Imaging and Interoperability: 3 Reasons Why the Tie Can’t Be Broken


Editor’s Note: The following article was recently published on the DotMed website and is reprinted here with permission.

We’ve been on this journey of interoperability for quite a while now; yet, even in our modern healthcare environment, the discussion will never go away because there’s always going to be new types of information that needs to be exchanged.

Think back to when DICOM came out and made modalities more interoperable with IT systems. While that was a critical point in interoperability, it didn’t mean the concept of interoperability was closed. Some of us remember a day when modalities, once they acquired data, had their own proprietary ways of storing data. We’ve moved way past that and now everyone is exchanging images, but we need more than that. We need to share more than just images; it’s other types of information now, including presentation schema, workflow status and dataflow changes, as well as board clinical data.

Here are three reasons why the tie between imaging and interoperability is more necessary than ever.

Data Fluidity
Data fuels the workflow of many different systems, and to get them to all work properly, you need to be able to share that data back and forth between the systems. For radiologists, for example, their need to get data from the EMR is becoming more critical because that data fuels a lot of activities within their workflow. The days when you would silo out the different data within the different systems is really gone now, because each individual system demands that you have data from the other systems.

For data to be valuable, it has to be exchanged. If it’s caught only in one context or one system, that data is not reaching its potential. To me, “data fluidity” means that the data becomes available to all of these systems and can fully reach its potential.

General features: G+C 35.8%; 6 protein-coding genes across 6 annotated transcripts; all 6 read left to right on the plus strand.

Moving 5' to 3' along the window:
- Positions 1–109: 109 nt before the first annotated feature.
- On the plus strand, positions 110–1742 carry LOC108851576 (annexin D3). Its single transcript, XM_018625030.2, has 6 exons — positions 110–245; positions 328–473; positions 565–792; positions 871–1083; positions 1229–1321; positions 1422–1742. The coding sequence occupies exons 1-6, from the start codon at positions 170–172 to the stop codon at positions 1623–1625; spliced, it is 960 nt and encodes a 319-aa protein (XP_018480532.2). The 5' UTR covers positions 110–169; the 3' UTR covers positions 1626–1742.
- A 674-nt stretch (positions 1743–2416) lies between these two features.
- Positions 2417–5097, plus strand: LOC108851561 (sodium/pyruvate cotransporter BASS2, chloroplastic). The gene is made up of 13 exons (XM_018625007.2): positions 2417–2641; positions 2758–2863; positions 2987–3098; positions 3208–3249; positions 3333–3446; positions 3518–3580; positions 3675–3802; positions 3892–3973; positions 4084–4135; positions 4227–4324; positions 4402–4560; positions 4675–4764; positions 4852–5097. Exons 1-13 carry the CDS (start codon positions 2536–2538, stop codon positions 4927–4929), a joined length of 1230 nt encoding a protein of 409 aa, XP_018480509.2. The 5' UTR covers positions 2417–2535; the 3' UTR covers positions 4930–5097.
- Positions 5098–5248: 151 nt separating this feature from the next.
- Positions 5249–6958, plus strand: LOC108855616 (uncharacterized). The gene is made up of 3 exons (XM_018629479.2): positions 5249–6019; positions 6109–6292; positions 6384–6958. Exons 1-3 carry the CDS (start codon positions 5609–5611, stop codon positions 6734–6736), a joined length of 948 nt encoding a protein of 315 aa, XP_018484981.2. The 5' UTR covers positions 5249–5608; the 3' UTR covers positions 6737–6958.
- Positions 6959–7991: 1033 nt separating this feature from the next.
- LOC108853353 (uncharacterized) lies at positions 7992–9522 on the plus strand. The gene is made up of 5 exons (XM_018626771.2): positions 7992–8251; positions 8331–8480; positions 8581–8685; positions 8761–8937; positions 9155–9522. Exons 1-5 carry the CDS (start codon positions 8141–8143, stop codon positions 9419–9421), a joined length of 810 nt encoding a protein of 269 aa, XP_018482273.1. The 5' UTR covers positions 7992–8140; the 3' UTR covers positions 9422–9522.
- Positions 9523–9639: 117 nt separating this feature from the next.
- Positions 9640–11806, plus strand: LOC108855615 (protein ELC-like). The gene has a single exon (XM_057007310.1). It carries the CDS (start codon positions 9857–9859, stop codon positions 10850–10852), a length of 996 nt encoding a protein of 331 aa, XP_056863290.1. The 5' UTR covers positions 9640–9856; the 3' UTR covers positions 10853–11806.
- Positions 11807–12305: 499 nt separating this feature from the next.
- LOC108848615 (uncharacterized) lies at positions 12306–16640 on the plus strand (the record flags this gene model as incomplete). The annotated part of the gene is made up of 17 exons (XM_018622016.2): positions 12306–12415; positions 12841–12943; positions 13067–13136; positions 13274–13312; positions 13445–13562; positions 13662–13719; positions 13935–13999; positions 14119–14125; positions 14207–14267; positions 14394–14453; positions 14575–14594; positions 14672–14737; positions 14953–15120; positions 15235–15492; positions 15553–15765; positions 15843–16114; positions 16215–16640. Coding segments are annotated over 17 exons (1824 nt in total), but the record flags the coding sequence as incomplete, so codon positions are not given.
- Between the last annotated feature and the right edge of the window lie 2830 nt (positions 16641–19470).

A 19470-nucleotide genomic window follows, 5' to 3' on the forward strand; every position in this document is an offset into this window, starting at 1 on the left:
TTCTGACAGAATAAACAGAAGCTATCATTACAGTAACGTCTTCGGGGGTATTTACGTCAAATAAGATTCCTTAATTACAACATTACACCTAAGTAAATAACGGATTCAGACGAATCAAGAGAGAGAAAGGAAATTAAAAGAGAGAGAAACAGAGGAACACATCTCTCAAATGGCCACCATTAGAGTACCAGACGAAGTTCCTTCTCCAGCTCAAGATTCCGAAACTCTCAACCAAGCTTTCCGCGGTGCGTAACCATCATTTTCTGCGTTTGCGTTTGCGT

New Data Standards and Interoperability
There are a number of interoperability standards in the industry today and for many reasons, not all of them are equally successful. Many fail because of conflicting industry and customer interests. Others because technically the standards created overly complex or involve require too many system dependencies. As a result, only a small percentage of standards built are actually put into practice at customer sites.

As a product company, we need to sift through many standards efforts and determine which standards solve critical customer issues and will gain the critical industry momentum. Going one step future, if we believe an interoperability area needs attention, we will get directly involved to aid and sponsor the standards community.

Dawn of New Data Devices
When clinicians started taking pictures with smartphones and tablets, it created a new challenge for providers seeking to improve interoperability. It introduced a simple way to acquire image data within the healthcare system. The smartphone could be regarded as a new medical modality capturing important clinical information used to measure, track and communicate clinical status. And we’re just getting started, extensions to smartphones are enabling imaging and other novel patient data sensors. So we have to say, “OK, we have these new data devices. What does this mean for our system? How do we deal with the storage of that data? How do we deal with the exchange of it?”

As we look to the future and our ability to inspire better healthcare systems, we need to stay focused on making systems more intelligent and more flexible in different environments such as the cloud. By keeping our eye on the prize of imaging and interoperability, we can continue to tackle the challenges as they come.

If you would like to learn more about how you can work with us to inspire a better healthcare system, we’ve partnered with The Advisory Board Company on a webinar you can join:

Three Steps to Build Your Enterprise Imaging IT Infrastructure
Wednesday, July 19, 2017
1:00 pm EST

Alternatively, you can visit our website or contact us to learn more about how our solutions can help your organization.

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